I was inspired over the past couple of days to investigate the design and cost of building a Shawyer cavity that resonates in the low end of the UHF band, which ranges from 300Mhz to 3GHz [Wikipedia]. At first, I chose a resonate frequency where the cone could be cut from the remains of a 3’x8′ sheet of copper I have and the cavity, shown below resonates at 600Mhz.
- The cavity size is 91.4cm high, 83.4cm for the large diameter end and 50cm for the small diameter end.
- The cone rolled out just fits inside of a 3′ by 8′ sheet of standard mill dimension sheet of copper.
- As expected, the larger cavity produced a theoretical maximum Q of 104,000!!
The reason for using a lower frequency is that it means less expensive, tunable HAM radio sources and a higher Q. In other words, a cavity with a fixed resonate frequency and without a troublesome tuning mechanism means the source needs to be tunable. (And with an ultra-high Q comes an ultra-narrow bandwidth)
However, 600Mhz is outside the HAM radio spectrum and because I want cheap and easy, modding a UHF rig to transmit at that frequency is too difficult, not to mention the amplifier.
So I flipped the problem around, and simulated a cavity that resonated at 440Mhz right in the middle of the UHF HAM radio spectrum allowable in Canada. My actual process was to take the 600Mhz cavity size and increase it by 1.3636 which is decreased the frequency to 440Mhz (because frequency has an inverse relationship with size). The simulation came out dead on the first run:
- A Q of 121,000! (A nice 20% bump from a 600Mhz cavity)
- The size is 81.8cm in height, 113.7 cm for the large diameter and 68.2 cm for the small diameter
- The simulation was done with a eigenmode JDM solver with 1.2M (million) tetrahedrals using adaptive meshing. (My AMD eight core 8350 just tore through the simulation which still took hours!)
Then I took the measurements from the simulation and figured out how much copper I would need, shown below:
Copper (from ThyssenKrupp) comes in standard sizes, 3’by8′ and 3’by10′ in 12oz or 16oz gauges. What is shown is *half* of the cone rolled out on top of one 3’by10′ sheet with half of a 3’by8′ sheet next to it. With a few extra pieces soldered from the unused edges, the entire shape could be cut with tin snips. To build the entire cone, two of the shown pieces would need to be cut and then soldered together, then formed into the cone.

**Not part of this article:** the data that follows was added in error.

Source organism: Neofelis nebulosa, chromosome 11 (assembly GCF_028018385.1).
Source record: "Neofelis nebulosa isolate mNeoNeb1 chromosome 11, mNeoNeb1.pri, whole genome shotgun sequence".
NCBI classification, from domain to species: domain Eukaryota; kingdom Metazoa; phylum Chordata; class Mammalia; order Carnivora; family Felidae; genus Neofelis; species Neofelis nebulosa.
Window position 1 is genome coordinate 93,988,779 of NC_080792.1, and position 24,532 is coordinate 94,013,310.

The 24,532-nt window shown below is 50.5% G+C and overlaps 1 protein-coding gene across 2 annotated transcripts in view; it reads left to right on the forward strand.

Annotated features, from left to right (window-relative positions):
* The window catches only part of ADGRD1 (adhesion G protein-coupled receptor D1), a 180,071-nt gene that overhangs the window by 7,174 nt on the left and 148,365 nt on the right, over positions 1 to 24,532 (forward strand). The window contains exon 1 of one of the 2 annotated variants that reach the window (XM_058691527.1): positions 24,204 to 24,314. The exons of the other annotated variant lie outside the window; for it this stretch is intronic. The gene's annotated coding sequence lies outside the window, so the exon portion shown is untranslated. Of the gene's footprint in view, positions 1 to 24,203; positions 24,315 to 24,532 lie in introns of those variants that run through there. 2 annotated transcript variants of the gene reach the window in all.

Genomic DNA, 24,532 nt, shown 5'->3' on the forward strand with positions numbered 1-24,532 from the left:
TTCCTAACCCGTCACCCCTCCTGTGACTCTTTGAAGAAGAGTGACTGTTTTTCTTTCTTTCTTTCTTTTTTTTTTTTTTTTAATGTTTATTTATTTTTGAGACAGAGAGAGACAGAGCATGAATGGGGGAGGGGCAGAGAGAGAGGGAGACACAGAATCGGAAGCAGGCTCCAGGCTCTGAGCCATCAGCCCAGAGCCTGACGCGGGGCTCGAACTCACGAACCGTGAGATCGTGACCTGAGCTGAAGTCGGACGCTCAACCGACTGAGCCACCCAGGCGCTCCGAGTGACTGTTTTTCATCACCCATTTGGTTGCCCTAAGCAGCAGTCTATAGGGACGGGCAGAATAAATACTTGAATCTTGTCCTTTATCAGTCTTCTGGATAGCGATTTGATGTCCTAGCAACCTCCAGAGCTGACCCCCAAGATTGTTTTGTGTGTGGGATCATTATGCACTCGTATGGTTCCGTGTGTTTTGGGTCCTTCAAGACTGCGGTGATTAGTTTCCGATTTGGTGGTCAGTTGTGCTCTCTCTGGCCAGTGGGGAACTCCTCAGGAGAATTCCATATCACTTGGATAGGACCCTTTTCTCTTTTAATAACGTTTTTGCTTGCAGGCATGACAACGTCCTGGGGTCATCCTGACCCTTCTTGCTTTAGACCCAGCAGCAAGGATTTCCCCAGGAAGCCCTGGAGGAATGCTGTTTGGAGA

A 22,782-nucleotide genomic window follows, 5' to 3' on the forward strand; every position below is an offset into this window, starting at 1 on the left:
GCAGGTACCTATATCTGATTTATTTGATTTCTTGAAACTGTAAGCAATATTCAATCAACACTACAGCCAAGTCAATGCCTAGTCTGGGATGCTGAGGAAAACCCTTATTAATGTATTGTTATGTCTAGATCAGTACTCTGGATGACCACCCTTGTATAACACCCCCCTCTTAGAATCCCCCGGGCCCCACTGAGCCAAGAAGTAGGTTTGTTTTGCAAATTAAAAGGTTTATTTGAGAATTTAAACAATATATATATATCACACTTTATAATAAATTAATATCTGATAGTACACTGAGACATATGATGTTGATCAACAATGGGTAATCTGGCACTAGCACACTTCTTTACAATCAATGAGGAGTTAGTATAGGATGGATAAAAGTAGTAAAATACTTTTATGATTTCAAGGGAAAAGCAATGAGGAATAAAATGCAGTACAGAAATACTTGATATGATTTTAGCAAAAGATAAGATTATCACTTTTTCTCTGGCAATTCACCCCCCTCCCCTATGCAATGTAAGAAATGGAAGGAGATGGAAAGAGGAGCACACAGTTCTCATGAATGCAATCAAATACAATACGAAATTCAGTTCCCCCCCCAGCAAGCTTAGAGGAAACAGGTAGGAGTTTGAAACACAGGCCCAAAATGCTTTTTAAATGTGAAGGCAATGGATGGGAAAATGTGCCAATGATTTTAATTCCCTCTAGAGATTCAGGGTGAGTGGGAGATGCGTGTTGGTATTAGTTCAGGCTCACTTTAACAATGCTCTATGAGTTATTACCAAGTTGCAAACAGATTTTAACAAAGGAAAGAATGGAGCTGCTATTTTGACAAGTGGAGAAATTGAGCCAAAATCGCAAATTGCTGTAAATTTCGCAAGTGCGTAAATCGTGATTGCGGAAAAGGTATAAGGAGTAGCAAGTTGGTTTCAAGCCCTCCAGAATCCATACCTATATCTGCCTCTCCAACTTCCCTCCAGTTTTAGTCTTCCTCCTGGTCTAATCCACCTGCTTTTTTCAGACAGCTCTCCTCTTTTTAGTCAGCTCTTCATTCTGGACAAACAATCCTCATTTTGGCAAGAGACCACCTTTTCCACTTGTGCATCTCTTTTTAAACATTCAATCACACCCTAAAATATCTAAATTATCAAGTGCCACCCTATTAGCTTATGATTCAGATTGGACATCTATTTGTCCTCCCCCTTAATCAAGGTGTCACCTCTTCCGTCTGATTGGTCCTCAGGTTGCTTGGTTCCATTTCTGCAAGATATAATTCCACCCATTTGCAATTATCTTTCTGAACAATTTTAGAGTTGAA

A 3′ by 10′ copper sheet at 12oz gauge, at today’s prices costs $290 and with the 3′ by 8′ 12oz sheet I already have, I would need two 10′ ones, bringing the cost up to $600. This would not include the top or bottom sections which I would either make from a 3′ by 8′ sheet of 32oz copper I have or from aluminum sheeting (not ideal only because it cannot be soldered to the copper – the conductivity difference shouldn’t matter because it carries hardly any current).
Of course, with 12oz copper, the cavity will likely need an external support structure which I haven’t figured out yet.
Building the cavity would be the first step and with my SignalHound spectrum analyzer good to 4Ghz, I could figure out if the Q is in the right place and high enough.
Then I would need to purchase the Ham radio equipment, two pieces of it pretty exotic, a 1Kw linear amplifier and a isolator that can handle 1kW returned load.
I found a commercial linear amplifier that can be had for $5KUS (pretty good!) from Lunar-Link International. You can also buy a kit and make one yourself starting at $1275US from W6PQL, however, all the connectors, housing and everything else could easily add another grand and I run the risk of messing something up. However, I could modify it by adding a 1KW isolator on the output which would be nice.
The next step is to add a power and measurement probe to the simulation and then do a high-count tetrahedral transient solver simulation. With that result in hand, the next step would be to build the cavity and test it. If the Q was high enough and stable enough (didn’t move because of a flexing cavity), it would then be time to source the HAM equipment and test it for movement – hoohah!